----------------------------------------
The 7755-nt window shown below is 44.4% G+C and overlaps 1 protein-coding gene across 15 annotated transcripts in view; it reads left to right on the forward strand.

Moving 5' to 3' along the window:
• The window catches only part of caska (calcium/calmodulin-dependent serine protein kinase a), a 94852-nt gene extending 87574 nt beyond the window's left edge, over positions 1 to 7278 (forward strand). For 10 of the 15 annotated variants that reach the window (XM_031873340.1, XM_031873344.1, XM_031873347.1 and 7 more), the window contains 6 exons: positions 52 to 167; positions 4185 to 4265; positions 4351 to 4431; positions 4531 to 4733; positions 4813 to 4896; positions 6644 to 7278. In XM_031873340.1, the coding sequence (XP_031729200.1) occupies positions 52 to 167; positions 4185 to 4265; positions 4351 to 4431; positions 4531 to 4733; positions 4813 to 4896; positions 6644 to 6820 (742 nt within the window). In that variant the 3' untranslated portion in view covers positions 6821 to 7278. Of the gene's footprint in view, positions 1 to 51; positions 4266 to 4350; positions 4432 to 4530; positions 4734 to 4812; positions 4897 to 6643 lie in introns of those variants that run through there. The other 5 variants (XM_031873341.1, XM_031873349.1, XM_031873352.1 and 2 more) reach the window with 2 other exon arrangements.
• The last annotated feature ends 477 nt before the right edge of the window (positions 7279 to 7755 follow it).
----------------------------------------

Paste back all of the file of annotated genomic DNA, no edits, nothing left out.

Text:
The 7755-nt window shown below is 44.4% G+C and overlaps 1 protein-coding gene across 15 annotated transcripts in view; it reads left to right on the forward strand.

Moving 5' to 3' along the window:
• The window catches only part of caska (calcium/calmodulin-dependent serine protein kinase a), a 94852-nt gene extending 87574 nt beyond the window's left edge, over positions 1 to 7278 (forward strand). For 10 of the 15 annotated variants that reach the window (XM_031873340.1, XM_031873344.1, XM_031873347.1 and 7 more), the window contains 6 exons: positions 52 to 167; positions 4185 to 4265; positions 4351 to 4431; positions 4531 to 4733; positions 4813 to 4896; positions 6644 to 7278. In XM_031873340.1, the coding sequence (XP_031729200.1) occupies positions 52 to 167; positions 4185 to 4265; positions 4351 to 4431; positions 4531 to 4733; positions 4813 to 4896; positions 6644 to 6820 (742 nt within the window). In that variant the 3' untranslated portion in view covers positions 6821 to 7278. Of the gene's footprint in view, positions 1 to 51; positions 4266 to 4350; positions 4432 to 4530; positions 4734 to 4812; positions 4897 to 6643 lie in introns of those variants that run through there. The other 5 variants (XM_031873341.1, XM_031873349.1, XM_031873352.1 and 2 more) reach the window with 2 other exon arrangements.
• The last annotated feature ends 477 nt before the right edge of the window (positions 7279 to 7755 follow it).